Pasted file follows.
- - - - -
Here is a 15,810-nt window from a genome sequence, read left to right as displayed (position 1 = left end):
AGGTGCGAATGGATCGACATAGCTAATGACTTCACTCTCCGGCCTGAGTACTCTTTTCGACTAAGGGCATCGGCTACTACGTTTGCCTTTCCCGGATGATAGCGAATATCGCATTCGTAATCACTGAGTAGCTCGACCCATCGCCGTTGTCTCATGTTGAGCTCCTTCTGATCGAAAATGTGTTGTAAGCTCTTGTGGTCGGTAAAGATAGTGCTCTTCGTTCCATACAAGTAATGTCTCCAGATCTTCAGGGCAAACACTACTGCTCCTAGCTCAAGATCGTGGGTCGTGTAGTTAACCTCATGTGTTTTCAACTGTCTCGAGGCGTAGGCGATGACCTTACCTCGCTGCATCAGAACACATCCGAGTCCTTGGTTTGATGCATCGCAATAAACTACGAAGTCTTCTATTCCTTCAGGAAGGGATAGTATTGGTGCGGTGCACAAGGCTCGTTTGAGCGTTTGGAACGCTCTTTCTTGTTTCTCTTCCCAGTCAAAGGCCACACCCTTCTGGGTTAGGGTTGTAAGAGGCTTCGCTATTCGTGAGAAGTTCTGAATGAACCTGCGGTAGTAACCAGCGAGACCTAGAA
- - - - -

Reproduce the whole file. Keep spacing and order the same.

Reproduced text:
Here is a 15,810-nt window from a genome sequence, read left to right as displayed (position 1 = left end):
AGGTGCGAATGGATCGACATAGCTAATGACTTCACTCTCCGGCCTGAGTACTCTTTTCGACTAAGGGCATCGGCTACTACGTTTGCCTTTCCCGGATGATAGCGAATATCGCATTCGTAATCACTGAGTAGCTCGACCCATCGCCGTTGTCTCATGTTGAGCTCCTTCTGATCGAAAATGTGTTGTAAGCTCTTGTGGTCGGTAAAGATAGTGCTCTTCGTTCCATACAAGTAATGTCTCCAGATCTTCAGGGCAAACACTACTGCTCCTAGCTCAAGATCGTGGGTCGTGTAGTTAACCTCATGTGTTTTCAACTGTCTCGAGGCGTAGGCGATGACCTTACCTCGCTGCATCAGAACACATCCGAGTCCTTGGTTTGATGCATCGCAATAAACTACGAAGTCTTCTATTCCTTCAGGAAGGGATAGTATTGGTGCGGTGCACAAGGCTCGTTTGAGCGTTTGGAACGCTCTTTCTTGTTTCTCTTCCCAGTCAAAGGCCACACCCTTCTGGGTTAGGGTTGTAAGAGGCTTCGCTATTCGTGAGAAGTTCTGAATGAACCTGCGGTAGTAACCAGCGAGACCTAGAA